Many games (such as my own Pixel Blacksmith and Blacksmith Slots) contain an XP / level system, where performing actions will reward experience, and eventually new levels. These new levels often unlock new content, or provide currency, so keeping players incentivised without feeling like a “grind” is a tricky balance.
First, come up with a basic formula to use for calculating the XP required for a level. The most common by far is
x affecting the amount of XP (lower values = more XP required per level), and
y being how quickly the required xp per level should increase (higher values = larger gaps between levels).
Next, make a spreadsheet where
y can be quickly and easily modified, and the XP per level seen. Here is my spreadsheet, feel free to make a copy.
As an example, here’s a comparison of the XP required for levels using varying values of
y. Note that using 2/3 for
y is recommended, so that built in squaring / cubing functions can be used.
This has a fairly quickly increasing amount of XP per level (
y) and a large amount of XP (
x), and is good for games where XP is relatively easy to gain.
This has a high value for
x, so the amounts of XP required for a level up are very small. This would be good for a game where XP is relatively hard to obtain (e.g. requires collecting items). Note that the % increase in XP between levels 1 and 2 is the same as Example 1 (3x higher).
This uses a different value for
y than the other 2 examples, and as such the XP required rapidly increases. This would be used in a game where higher levels have significantly higher XP gaining potential (e.g. an incremental game).
Now that we have a formula for XP required for any level (using Example 1:
XP = (level/0.07)^2), we also need to know the current level based on XP. Inverting the formula gives us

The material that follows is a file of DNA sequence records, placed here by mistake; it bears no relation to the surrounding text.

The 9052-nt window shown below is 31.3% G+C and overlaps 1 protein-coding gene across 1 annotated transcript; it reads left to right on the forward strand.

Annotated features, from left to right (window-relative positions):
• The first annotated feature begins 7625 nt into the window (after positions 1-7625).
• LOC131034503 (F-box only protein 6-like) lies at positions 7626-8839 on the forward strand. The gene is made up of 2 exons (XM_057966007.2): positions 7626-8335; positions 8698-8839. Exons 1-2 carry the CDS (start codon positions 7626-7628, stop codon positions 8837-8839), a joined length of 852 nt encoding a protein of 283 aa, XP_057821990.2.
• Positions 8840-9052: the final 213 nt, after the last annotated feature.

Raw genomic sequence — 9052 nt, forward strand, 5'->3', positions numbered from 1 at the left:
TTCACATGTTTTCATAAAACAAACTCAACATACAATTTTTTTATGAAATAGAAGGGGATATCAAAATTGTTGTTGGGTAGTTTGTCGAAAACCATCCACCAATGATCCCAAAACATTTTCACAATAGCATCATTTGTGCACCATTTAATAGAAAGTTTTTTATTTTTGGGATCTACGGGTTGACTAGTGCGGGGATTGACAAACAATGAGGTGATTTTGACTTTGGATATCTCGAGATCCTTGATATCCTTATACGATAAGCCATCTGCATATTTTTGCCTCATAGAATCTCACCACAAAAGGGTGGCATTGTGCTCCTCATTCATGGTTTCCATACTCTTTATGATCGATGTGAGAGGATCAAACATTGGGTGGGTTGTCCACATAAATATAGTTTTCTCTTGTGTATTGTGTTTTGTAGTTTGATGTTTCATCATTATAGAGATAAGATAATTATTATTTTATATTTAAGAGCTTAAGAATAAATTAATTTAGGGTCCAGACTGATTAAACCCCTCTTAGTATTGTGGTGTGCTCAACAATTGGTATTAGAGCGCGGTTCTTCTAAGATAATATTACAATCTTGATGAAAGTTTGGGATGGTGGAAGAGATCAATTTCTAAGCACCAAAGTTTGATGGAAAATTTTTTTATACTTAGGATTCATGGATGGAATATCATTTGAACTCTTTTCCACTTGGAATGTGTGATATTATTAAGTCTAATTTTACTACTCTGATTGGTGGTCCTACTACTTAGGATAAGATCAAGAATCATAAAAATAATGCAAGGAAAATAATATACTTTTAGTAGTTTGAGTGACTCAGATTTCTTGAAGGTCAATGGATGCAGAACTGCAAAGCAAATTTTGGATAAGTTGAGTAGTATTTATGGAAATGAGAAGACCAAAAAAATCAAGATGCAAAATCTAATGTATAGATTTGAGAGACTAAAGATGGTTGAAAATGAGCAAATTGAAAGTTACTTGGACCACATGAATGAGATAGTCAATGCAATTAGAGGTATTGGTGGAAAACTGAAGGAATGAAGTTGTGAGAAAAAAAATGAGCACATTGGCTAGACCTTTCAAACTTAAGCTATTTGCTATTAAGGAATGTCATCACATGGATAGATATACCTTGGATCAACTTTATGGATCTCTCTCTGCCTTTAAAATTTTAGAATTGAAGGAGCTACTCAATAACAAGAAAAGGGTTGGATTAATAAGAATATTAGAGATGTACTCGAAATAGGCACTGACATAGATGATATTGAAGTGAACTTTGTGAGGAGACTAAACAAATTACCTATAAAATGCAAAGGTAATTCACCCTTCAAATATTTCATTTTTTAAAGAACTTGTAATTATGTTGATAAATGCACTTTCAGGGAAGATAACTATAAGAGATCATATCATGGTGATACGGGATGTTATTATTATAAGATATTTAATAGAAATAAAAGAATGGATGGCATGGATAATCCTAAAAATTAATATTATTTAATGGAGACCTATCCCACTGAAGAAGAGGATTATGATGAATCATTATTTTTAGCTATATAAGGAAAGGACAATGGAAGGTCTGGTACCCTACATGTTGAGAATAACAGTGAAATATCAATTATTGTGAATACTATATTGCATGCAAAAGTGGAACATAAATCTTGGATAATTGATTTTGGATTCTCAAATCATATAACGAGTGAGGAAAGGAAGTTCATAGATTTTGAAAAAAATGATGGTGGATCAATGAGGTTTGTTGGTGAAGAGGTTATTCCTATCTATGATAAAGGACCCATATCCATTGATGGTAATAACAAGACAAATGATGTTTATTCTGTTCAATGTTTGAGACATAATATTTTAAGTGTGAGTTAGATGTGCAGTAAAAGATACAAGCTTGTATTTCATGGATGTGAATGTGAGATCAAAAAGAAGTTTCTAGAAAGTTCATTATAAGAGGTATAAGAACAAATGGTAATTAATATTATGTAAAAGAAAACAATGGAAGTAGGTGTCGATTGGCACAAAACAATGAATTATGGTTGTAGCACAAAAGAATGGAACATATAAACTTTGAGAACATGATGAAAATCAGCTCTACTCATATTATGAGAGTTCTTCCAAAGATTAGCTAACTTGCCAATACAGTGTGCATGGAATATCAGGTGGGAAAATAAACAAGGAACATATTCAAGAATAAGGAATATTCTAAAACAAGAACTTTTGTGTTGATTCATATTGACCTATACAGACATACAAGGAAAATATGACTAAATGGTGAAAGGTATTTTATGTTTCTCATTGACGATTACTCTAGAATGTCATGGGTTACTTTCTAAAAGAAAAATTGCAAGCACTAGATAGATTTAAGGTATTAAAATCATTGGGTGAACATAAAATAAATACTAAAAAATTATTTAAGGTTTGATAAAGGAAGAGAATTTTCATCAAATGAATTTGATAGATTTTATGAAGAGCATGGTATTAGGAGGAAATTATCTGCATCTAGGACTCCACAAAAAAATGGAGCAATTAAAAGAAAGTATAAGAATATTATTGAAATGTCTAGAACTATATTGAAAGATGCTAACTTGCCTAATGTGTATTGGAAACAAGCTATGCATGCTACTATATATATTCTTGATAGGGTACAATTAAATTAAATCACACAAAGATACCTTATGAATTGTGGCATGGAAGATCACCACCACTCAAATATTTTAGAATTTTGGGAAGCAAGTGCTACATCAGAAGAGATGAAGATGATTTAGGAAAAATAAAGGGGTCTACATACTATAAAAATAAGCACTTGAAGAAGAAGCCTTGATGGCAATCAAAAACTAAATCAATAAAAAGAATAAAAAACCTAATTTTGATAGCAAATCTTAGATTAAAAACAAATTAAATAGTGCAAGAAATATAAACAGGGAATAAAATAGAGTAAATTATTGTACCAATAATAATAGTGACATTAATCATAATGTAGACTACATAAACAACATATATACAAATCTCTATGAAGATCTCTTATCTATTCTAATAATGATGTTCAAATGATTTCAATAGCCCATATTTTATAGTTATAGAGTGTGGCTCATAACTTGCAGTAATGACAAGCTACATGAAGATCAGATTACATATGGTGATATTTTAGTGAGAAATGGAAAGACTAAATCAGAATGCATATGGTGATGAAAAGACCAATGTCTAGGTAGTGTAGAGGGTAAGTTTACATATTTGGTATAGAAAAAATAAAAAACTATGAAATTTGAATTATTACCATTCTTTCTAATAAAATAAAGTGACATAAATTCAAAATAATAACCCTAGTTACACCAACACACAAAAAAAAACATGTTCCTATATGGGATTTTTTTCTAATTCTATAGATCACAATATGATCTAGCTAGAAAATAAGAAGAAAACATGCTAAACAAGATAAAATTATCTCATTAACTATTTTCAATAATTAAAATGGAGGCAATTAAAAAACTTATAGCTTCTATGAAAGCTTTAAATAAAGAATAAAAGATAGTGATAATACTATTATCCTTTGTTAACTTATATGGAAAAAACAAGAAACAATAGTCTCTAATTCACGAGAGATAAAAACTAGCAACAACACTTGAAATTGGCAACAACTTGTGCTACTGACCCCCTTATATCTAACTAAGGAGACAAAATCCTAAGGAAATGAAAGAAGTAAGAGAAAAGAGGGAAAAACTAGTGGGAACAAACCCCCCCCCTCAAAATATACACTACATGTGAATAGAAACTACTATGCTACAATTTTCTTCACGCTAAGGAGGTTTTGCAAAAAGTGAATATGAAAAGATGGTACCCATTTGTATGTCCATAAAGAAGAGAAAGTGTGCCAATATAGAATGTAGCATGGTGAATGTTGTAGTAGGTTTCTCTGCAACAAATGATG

level = 0.07 * √XP. The second formula can be harder to implement due to requiring “nth root of”, hence why using a value of 2/3 is recommended.
XP and levels can now be converted easily and efficiently, without requiring any lengthy formulas. However, how useful the formula will be depends entirely on how well the
y values are tuned for the specific use case. Get it wrong, and players will power through content or complain about being too grindy, get it right and they’ll never mention it!
Levels are an extremely common way of rewarding consistent players, and providing an incentive to continue playing the game, or to replay older content. Balancing the formula is extremely important, and the simplicity of the formula described in this post means that consistent complaints of level ups being too frequent or too infrequent can be fixed by changing a single variable.
It is applicable to pretty much any game on any platform, but is especially useful in mobile applications, where processing power can be more limited, and player attention harder to keep.
A gist of a Java implementation of converting between XP & levels, as well as calculating current % progress towards next level is available here.